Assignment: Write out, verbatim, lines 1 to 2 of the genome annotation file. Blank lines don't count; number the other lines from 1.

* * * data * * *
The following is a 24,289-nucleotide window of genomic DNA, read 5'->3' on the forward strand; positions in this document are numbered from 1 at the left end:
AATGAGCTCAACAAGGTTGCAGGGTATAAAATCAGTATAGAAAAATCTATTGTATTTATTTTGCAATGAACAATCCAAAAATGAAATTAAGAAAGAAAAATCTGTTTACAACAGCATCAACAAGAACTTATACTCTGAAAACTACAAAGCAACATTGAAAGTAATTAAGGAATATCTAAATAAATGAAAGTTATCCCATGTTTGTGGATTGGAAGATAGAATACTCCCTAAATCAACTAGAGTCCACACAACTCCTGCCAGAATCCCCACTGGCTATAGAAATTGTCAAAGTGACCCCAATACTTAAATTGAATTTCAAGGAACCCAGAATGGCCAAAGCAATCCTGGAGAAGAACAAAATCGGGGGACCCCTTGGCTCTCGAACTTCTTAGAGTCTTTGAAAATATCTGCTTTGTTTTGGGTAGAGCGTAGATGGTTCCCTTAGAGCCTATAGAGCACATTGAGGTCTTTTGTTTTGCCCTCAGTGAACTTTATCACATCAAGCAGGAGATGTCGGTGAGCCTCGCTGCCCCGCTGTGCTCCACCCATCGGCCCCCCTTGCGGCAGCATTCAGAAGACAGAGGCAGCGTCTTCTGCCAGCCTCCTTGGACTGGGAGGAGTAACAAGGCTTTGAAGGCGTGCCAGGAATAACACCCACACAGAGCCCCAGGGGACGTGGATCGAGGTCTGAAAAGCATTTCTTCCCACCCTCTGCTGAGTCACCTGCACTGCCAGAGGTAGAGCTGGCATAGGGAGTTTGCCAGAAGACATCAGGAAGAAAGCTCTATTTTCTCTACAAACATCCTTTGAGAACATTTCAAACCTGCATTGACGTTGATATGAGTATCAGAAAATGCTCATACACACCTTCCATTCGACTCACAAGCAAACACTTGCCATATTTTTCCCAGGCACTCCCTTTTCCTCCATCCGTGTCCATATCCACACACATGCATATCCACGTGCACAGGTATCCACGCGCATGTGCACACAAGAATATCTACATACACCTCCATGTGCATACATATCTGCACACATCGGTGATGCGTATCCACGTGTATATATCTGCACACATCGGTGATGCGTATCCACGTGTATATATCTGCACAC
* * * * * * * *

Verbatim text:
The following is a 24,289-nucleotide window of genomic DNA, read 5'->3' on the forward strand; positions in this document are numbered from 1 at the left end:
AATGAGCTCAACAAGGTTGCAGGGTATAAAATCAGTATAGAAAAATCTATTGTATTTATTTTGCAATGAACAATCCAAAAATGAAATTAAGAAAGAAAAATCTGTTTACAACAGCATCAACAAGAACTTATACTCTGAAAACTACAAAGCAACATTGAAAGTAATTAAGGAATATCTAAATAAATGAAAGTTATCCCATGTTTGTGGATTGGAAGATAGAATACTCCCTAAATCAACTAGAGTCCACACAACTCCTGCCAGAATCCCCACTGGCTATAGAAATTGTCAAAGTGACCCCAATACTTAAATTGAATTTCAAGGAACCCAGAATGGCCAAAGCAATCCTGGAGAAGAACAAAATCGGGGGACCCCTTGGCTCTCGAACTTCTTAGAGTCTTTGAAAATATCTGCTTTGTTTTGGGTAGAGCGTAGATGGTTCCCTTAGAGCCTATAGAGCACATTGAGGTCTTTTGTTTTGCCCTCAGTGAACTTTATCACATCAAGCAGGAGATGTCGGTGAGCCTCGCTGCCCCGCTGTGCTCCACCCATCGGCCCCCCTTGCGGCAGCATTCAGAAGACAGAGGCAGCGTCTTCTGCCAGCCTCCTTGGACTGGGAGGAGTAACAAGGCTTTGAAGGCGTGCCAGGAATAACACCCACACAGAGCCCCAGGGGACGTGGATCGAGGTCTGAAAAGCATTTCTTCCCACCCTCTGCTGAGTCACCTGCACTGCCAGAGGTAGAGCTGGCATAGGGAGTTTGCCAGAAGACATCAGGAAGAAAGCTCTATTTTCTCTACAAACATCCTTTGAGAACATTTCAAACCTGCATTGACGTTGATATGAGTATCAGAAAATGCTCATACACACCTTCCATTCGACTCACAAGCAAACACTTGCCATATTTTTCCCAGGCACTCCCTTTTCCTCCATCCGTGTCCATATCCACACACATGCATATCCACGTGCACAGGTATCCACGCGCATGTGCACACAAGAATATCTACATACACCTCCATGTGCATACATATCTGCACACATCGGTGATGCGTATCCACGTGTATATATCTGCACACATCGGTGATGCGTATCCACGTGTATATATCTGCACAC